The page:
What are the possible reactions to approaching death in "Do Not Go Gentle into That Good Night"?
The answer to this question can be found in the first stanza, which contains two of the lines that are repeated so often in this excellent example of a villanelle, which involves repeating certain lines in a set format throughout the poem. Note what the first stanza says:
Do not go gentle into that good night,
Old age should burn and rave at close of day;
Rage, rage against the dying of the light.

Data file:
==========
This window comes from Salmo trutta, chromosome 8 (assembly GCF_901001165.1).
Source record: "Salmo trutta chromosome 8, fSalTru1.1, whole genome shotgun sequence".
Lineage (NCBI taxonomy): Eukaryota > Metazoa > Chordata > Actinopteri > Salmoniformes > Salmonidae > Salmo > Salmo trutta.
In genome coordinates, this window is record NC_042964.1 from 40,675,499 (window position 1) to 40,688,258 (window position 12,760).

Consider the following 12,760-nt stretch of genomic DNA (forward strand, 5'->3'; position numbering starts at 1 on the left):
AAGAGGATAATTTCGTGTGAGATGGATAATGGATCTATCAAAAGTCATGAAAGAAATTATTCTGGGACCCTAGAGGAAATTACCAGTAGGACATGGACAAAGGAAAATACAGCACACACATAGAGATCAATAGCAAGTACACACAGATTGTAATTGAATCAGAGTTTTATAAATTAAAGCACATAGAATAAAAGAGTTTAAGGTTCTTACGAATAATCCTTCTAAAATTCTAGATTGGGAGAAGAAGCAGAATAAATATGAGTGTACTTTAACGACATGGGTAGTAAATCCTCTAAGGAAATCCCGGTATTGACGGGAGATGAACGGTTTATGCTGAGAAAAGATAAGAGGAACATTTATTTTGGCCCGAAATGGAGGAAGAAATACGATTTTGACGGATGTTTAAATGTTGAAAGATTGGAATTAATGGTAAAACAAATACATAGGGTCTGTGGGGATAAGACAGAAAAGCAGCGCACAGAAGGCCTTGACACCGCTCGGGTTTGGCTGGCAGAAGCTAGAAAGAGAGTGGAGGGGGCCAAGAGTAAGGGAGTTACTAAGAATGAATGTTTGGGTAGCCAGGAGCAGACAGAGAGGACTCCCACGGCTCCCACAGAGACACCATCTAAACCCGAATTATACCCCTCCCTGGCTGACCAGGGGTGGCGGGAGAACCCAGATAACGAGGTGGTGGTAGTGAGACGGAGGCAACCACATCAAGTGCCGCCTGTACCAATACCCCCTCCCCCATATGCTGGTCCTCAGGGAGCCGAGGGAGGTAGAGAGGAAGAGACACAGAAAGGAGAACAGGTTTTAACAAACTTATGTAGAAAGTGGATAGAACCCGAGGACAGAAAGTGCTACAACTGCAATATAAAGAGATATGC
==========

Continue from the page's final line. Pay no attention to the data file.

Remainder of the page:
Thus we can see tha this first stanza outlines two possible responses to death. Firstly, you can "go gentle into that good night," accepting the inevitability of death and not fighting against it, rather choosing to die quietly and to fade away without a struggle. Secondly, the alternative option is to "Rage, rage against the dying of the light," or to meet death with a grim struggle, that will not give in without a fight or a conflict. Thus the two ways of meeting death are polar opposites in terms of the passive and active way in which they suggest we should meet death, and the emotions of peace and calm acceptance on the one hand, and rage and anger on the other.